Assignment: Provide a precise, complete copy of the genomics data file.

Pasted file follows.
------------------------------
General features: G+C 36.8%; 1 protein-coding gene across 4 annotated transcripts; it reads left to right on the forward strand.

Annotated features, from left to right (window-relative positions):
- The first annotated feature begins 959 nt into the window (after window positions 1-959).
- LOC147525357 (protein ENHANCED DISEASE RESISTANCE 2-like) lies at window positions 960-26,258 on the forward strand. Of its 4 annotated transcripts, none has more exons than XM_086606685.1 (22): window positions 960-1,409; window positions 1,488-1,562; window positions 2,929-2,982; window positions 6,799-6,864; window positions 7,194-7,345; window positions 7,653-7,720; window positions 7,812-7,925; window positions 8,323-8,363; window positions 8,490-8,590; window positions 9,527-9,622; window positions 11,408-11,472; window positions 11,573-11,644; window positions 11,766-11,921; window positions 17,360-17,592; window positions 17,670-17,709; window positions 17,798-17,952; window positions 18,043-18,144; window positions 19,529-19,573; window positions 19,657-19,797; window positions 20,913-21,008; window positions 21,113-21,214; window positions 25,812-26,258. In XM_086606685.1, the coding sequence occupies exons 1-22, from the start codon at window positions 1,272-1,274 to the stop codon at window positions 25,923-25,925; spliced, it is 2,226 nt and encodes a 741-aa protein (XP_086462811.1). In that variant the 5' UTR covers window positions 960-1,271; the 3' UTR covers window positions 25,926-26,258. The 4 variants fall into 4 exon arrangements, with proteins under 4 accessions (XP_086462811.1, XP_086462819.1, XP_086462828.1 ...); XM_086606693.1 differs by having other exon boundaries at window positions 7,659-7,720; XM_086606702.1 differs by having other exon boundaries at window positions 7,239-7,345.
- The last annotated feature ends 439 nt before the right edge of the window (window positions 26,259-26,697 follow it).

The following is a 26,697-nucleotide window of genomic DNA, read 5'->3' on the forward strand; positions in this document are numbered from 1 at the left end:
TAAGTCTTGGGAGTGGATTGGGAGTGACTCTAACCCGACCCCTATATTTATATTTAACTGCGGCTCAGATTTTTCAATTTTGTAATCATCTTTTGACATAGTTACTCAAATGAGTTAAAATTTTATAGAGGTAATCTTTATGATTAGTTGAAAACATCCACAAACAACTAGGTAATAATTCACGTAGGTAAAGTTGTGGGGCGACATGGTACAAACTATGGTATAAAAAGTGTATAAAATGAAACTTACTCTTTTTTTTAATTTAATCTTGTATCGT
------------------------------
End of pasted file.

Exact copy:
General features: G+C 36.8%; 1 protein-coding gene across 4 annotated transcripts; it reads left to right on the forward strand.

Annotated features, from left to right (window-relative positions):
- The first annotated feature begins 959 nt into the window (after window positions 1-959).
- LOC147525357 (protein ENHANCED DISEASE RESISTANCE 2-like) lies at window positions 960-26,258 on the forward strand. Of its 4 annotated transcripts, none has more exons than XM_086606685.1 (22): window positions 960-1,409; window positions 1,488-1,562; window positions 2,929-2,982; window positions 6,799-6,864; window positions 7,194-7,345; window positions 7,653-7,720; window positions 7,812-7,925; window positions 8,323-8,363; window positions 8,490-8,590; window positions 9,527-9,622; window positions 11,408-11,472; window positions 11,573-11,644; window positions 11,766-11,921; window positions 17,360-17,592; window positions 17,670-17,709; window positions 17,798-17,952; window positions 18,043-18,144; window positions 19,529-19,573; window positions 19,657-19,797; window positions 20,913-21,008; window positions 21,113-21,214; window positions 25,812-26,258. In XM_086606685.1, the coding sequence occupies exons 1-22, from the start codon at window positions 1,272-1,274 to the stop codon at window positions 25,923-25,925; spliced, it is 2,226 nt and encodes a 741-aa protein (XP_086462811.1). In that variant the 5' UTR covers window positions 960-1,271; the 3' UTR covers window positions 25,926-26,258. The 4 variants fall into 4 exon arrangements, with proteins under 4 accessions (XP_086462811.1, XP_086462819.1, XP_086462828.1 ...); XM_086606693.1 differs by having other exon boundaries at window positions 7,659-7,720; XM_086606702.1 differs by having other exon boundaries at window positions 7,239-7,345.
- The last annotated feature ends 439 nt before the right edge of the window (window positions 26,259-26,697 follow it).

The following is a 26,697-nucleotide window of genomic DNA, read 5'->3' on the forward strand; positions in this document are numbered from 1 at the left end:
TAAGTCTTGGGAGTGGATTGGGAGTGACTCTAACCCGACCCCTATATTTATATTTAACTGCGGCTCAGATTTTTCAATTTTGTAATCATCTTTTGACATAGTTACTCAAATGAGTTAAAATTTTATAGAGGTAATCTTTATGATTAGTTGAAAACATCCACAAACAACTAGGTAATAATTCACGTAGGTAAAGTTGTGGGGCGACATGGTACAAACTATGGTATAAAAAGTGTATAAAATGAAACTTACTCTTTTTTTTAATTTAATCTTGTATCGT